"Remember, I am with you always to the end of the age" (Mt 28:20)

St. Alberto Hurtado Cruchaga, SJ: “My Life Is An Extended Mass”

Second Saint of Chile
Today we commemorate the life of St. Alberto Hurtado Cruchaga, SJ of Chile. His life brings a sober ring as regards the true meaning of holy anointing as explained by Pope Francis during his first Chrism Mass in 2013. I quote,
... God’s “anointed ones”... the anointing that they receive is meant in turn to anoint God’s faithful people, whose servants they are; they are anointed for the poor, for prisoners, for the oppressed... A fine image of this “being for” others can be found in the Psalm: “It is like the precious oil upon the head, running down upon the beard, on the beard of Aaron, running down upon the collar of his robe” (Ps 133:2). The image of spreading oil, flowing down from the beard of Aaron upon the collar of his sacred robe, is an image of the priestly anointing which, through Christ, the Anointed One, reaches the ends of the earth, represented by the robe... 
When our people are anointed with the oil of gladness, it is obvious: for example, when they leave Mass looking as if they have heard good news. Our people like to hear the Gospel preached with “unction,” they like it when the Gospel we preach touches their daily lives, when it runs down like the oil of Aaron to the edges of reality, when it brings light to moments of extreme darkness, to the “outskirts” where people of faith are most exposed to the onslaught of those who want to tear down their faith. People thank us because they feel that we have prayed over the realities of their everyday lives, their troubles, their joys, their burdens and their hopes. And when they feel that the fragrance of the Anointed One, of Christ, has come to them through us, they feel encouraged to entrust to us everything they want to bring before the Lord... 
To perceive and to sense, even as the Lord sensed the hope-filled anguish of the woman suffering from hemorrhages when she touched the hem of his garment. At that moment, Jesus, surrounded by people on every side, embodies all the beauty of Aaron vested in priestly raiment, with the oil running down upon his robes. It is a hidden beauty, one which shines forth only for those faith-filled eyes of the woman troubled with an issue of blood. But not even the disciples–future priests–see or understand: on the “existential outskirts,” they see only what is on the surface: the crowd pressing in on Jesus from all sides (cf. Lk 8:42). The Lord, on the other hand, feels the power of the divine anointing which runs down to the edge of his cloak.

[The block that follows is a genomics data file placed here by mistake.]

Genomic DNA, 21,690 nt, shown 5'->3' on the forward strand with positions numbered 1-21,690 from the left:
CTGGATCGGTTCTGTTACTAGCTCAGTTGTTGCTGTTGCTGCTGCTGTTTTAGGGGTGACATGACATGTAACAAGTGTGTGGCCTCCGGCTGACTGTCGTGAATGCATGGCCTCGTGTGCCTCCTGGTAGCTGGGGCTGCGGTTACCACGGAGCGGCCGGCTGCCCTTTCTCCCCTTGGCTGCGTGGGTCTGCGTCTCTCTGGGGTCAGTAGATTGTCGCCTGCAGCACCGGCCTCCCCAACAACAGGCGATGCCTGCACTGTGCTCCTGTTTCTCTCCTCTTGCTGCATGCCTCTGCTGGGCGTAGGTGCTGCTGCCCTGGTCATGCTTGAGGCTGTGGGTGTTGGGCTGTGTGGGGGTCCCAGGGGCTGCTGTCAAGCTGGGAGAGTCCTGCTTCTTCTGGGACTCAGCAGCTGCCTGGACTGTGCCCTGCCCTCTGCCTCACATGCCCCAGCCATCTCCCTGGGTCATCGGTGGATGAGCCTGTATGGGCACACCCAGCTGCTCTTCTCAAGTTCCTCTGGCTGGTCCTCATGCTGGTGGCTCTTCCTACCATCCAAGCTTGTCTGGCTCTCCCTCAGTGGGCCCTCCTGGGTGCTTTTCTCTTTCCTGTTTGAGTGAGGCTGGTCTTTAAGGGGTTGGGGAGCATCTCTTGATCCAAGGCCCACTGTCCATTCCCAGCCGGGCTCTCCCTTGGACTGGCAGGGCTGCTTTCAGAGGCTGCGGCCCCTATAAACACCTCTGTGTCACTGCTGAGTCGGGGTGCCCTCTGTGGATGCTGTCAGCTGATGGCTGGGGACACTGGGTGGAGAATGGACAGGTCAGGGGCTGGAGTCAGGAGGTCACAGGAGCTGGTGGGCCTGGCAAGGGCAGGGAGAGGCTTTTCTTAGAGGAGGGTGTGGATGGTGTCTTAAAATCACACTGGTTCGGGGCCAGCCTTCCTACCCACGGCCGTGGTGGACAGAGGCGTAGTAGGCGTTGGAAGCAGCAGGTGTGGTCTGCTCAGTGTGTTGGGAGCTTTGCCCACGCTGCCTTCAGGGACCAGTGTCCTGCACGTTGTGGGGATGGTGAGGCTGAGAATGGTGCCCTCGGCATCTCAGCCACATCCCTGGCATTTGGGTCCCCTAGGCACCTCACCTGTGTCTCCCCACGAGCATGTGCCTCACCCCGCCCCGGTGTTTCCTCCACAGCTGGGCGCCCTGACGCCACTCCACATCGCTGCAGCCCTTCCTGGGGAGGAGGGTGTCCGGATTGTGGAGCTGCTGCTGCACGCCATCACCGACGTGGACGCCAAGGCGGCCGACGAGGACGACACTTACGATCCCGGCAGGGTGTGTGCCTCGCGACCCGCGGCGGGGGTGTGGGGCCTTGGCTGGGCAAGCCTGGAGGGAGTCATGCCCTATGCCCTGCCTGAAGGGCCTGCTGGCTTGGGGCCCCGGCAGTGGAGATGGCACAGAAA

This mantra appears to be the guiding star for the Chilean’s saintly life: ser otro Cristo, “to be another Christ.” He had a soft spot for all the people that Jesus loved namely the abandoned and left behind in the fringes of society. Pope Benedict XVI said of Father Hurtado: “The objective of his life was to be another Christ. He experienced the pain of others as his own, and this propelled him toward a greater dedication to the poor.” His writings reveal how the Mass became such a passionate moment in his daily life and the culmination of Christ's sacrificial love. In a reflection titled “My Life Is an Extended Mass,” he claims that, in addition to offering Jesus’ body as a sacrifice to God the Father at the eucharistic table, we also enjoin “our personal immolations, offering our work and difficulties... participating personally in the victimhood of Jesus Christ.” His deep sense of service, activism and selfless witnessing flowed from such intimate spiritual life–a serious sense of Christ’s being with the poor. On October 19, 1944 he created the Hogar de Cristo (Home of Christ), a Chilean public charity. He would say: “Christ doesn’t have a home! Don’t we want to give him one?” These words are the sign that Father Hurtado's anointing has flowed down to the edges of his robe.

During his beatification, St. Pope John Paul II said, “Can the Spirit raise up apostles of the stature of Father Hurtado in these our days as well, men who show the vitality of the church by their self-sacrificing witness.” Pope Francis, like his predecessors, a Latin American Jesuit like Father Hurtado, makes the same clarion call to all who acknowledge themselves as pastors to accompany the poor both personally and structurally. "This is a clear test," the Pope says, "when our people are anointed with the oil of gladness." The priest's anointing must serve like a leaven and libation for human sufferings especially of the poor. This is what he offers to God in every Mass in order to be transfigured. Thus, like Father Hurtado, we are called to be another Christpoor with Christ's poor and suffering with Christ's suffering with them. Fr. JM Manzano, SJ